Flashback: Top Ten from this week 20 years ago

Twenty years ago this week, The Top 10 was a mix of upbeat pop songs, hip-hop and syrupy pop ballads… but has it’s hard to believe it’s been two full decades since some of these songs were on the charts. 

Here we go with the Top 10 on the Billboard Hot 100 for the issue publiched February 12, 1994:

 

10. Ace of Base – “All That She Wants”

Pausing at #10 on its way down from a peak at #2 is the debut hit by Swedish pop group Ace of Base. It was their first of 7 Top 40 hits in America. 

9. Michael Bolton – “Said I Loved You… But I Lied”

Ya just can’t trust that Michael Bolton, he lies!!. Long before he was annoying countless TV viewers bellowing in car commercials, Bolton had 13 Top 40 including this track, the lead single from his album “The One Thing.” It paused this week at #9 down from its peak of #6. But he should have won a special Grammy for his beautifully flowing locks of hair in this video.

8. The Cranberries – “Linger”

By far the biggest crossover pop hit for Irish alternative band The Cranberries, “Linger” was the third single and big American breakthrough from the band’s acclaimed debut album “Everybody is Doing It, Why Can’t We?” It peaked at #8 and became the first of three Top 40 hits in America, the others being “Free to Decide” and “When You’re Gone” which both hit #22 in 1996. The track “Dreams,” which was the second single from their debut album, was re-released in the wake of “Linger”‘s succes, and hit #42. The band was much more successful on the Modern Rock charts, hitting #1 twice with “Zombie” and “Salvation.” 

7. Domino – “Getto Jam”

Rapper Domino hit the Top 40 twice — “Getto Jam” was his biggest hit, peaking at #7, and its follow-up, “Sweet Potato Pie,” made #27. “Getto Jam” was a #1 hit on the Billboard Rap Chart. 

6. Salt-N-Pepa featuring En Vogue – “Whatta Man”

Built around an extrapolation from the 1968 hit “What a Man” by Linda Lyndell recorded for Stax Records, “Whatta Man” was the second single from the hip-hop trio’s “Very Necessary” album. It was the follow-up to “Shoop” which hit #4 (and was still on the chart this week, pausing at #15 on its way down.) “Whatta Man” would eventually peak at #3, becoming the biggest pop hit in Salt-N-Pepa’s career. They would eventually hit the Top 40 a total of eight times.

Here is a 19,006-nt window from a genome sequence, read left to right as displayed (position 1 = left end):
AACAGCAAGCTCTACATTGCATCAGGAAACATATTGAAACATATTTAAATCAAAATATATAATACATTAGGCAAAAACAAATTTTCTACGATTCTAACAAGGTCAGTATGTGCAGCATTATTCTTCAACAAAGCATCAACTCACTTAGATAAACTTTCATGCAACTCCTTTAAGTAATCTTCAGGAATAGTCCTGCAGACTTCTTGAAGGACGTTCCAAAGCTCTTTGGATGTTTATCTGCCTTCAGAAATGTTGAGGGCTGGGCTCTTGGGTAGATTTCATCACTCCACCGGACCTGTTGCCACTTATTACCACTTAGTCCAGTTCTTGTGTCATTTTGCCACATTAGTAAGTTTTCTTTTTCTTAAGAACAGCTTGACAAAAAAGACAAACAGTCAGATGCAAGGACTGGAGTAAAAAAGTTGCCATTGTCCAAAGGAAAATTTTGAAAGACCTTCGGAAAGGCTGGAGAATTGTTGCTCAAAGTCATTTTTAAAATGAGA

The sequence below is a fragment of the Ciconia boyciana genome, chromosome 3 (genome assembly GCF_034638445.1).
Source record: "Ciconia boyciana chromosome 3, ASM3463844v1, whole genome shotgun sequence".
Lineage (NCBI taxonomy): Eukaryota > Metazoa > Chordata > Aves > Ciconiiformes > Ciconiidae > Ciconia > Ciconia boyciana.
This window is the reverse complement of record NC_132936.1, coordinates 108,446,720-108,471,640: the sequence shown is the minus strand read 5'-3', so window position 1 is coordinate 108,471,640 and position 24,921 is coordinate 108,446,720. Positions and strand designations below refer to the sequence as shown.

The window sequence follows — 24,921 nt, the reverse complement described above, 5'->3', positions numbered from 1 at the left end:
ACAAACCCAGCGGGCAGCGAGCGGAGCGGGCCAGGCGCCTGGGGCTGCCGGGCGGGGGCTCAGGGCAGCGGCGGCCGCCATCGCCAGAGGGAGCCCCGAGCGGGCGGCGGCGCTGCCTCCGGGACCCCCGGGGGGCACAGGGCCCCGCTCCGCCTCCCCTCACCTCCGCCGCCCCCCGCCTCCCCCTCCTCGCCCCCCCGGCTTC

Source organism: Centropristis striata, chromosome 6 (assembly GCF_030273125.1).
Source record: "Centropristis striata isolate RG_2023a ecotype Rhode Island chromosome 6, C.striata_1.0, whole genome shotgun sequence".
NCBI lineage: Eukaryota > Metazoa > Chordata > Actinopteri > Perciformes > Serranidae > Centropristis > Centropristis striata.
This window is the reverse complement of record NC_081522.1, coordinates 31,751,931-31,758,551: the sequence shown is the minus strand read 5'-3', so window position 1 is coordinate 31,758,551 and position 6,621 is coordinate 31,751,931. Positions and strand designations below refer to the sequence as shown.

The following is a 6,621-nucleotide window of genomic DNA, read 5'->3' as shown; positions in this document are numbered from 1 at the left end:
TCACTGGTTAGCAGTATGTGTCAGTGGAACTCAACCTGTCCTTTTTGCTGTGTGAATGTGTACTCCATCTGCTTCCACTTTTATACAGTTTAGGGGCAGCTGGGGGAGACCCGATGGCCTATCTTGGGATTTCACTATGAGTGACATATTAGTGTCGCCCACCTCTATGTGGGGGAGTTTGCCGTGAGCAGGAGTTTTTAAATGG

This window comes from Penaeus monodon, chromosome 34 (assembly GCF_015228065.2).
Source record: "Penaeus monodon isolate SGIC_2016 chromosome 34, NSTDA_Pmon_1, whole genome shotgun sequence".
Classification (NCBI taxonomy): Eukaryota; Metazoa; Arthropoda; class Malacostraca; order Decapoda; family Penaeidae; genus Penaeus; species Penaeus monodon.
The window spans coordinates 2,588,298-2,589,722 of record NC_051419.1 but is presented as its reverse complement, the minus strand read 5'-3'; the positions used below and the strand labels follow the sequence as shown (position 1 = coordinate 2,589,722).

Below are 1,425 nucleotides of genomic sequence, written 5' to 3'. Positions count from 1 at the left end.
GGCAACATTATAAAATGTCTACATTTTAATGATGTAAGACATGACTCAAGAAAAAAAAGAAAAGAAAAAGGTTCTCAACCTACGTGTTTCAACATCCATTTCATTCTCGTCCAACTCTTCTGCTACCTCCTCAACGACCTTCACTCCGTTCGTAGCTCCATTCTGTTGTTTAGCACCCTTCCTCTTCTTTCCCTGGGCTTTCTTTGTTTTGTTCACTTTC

5. Ace of Base – “The Sign”

Didn’t we just hear from them a few notches back? The follow-up single to “All That She Wants” and title track (in America, at least) of their debut album, “The Sign” rocketed up the charts and spent six long weeks at #1, becoming the biggest pop hit of 1994. 

4. Mariah Carey – “Hero”

The second single from her album “Music Box,” following the #1 smash “Dreamlover,” “Hero” paused this week at #4 on its way down from the top. A beautiful ballad, “Hero” remarkably was Carey’s eighth #1 pop hit in a span of only three years. She’s hit the top spot an amazing twenty-two times over the span of her amazing career. 

3. Toni Braxton – “Breathe Again”

“Breathe Again” was the follow-up to the #7 hit “Another Sad Love Song,” and with its peak of #3 became Braxton’s biggest hit of her career at the time. She would top it with her duel #1′s in 1996, “You’re Making Me High” and “Un-break My Heart,” and also with “He Wasn’t Man Enough” which hit #2 in 2000. 

2. Bryan Adams, Rod Stewart & Sting – “All For Love”

Co-written by Bryan Adams with producer “Mutt” Lange and Michael Kamen, “All for Love” was recorded specifically for the hit film The Three Musketeers. “All for Love” spent three weeks at #1… and perhaps the less said about this atrocity, the better. The Sting of the “Synchronicity” years never would have recorded this… would he? 

1. Celine Dion – “The Power of Love”

“The Power of Love” was the first of four #1 hits in America for powerhouse Canadian vocalist Celine Dion — she also hit the top with “Because You Loved Me” (1996), “My Heart Will Go On” (1997), and her duet with R. Kelly “I’m Your Angel” (1998). “The Power of Love” already had a long history by the time Dion recorded it. It was originally recorded by co-writer Jennifer Rush, who scored massive success in Europe with it in 1984, hitting #1 in several countries including the U.K., although it stalled out at #57 in the US. The song charted again when Laura Branigan scored her final Top 40 hit with a cover of “The Power of Love” in 1987, peaking at #26.

 

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Music writer for Metro Weekly. Contact at cgerard@metroweekly.com.

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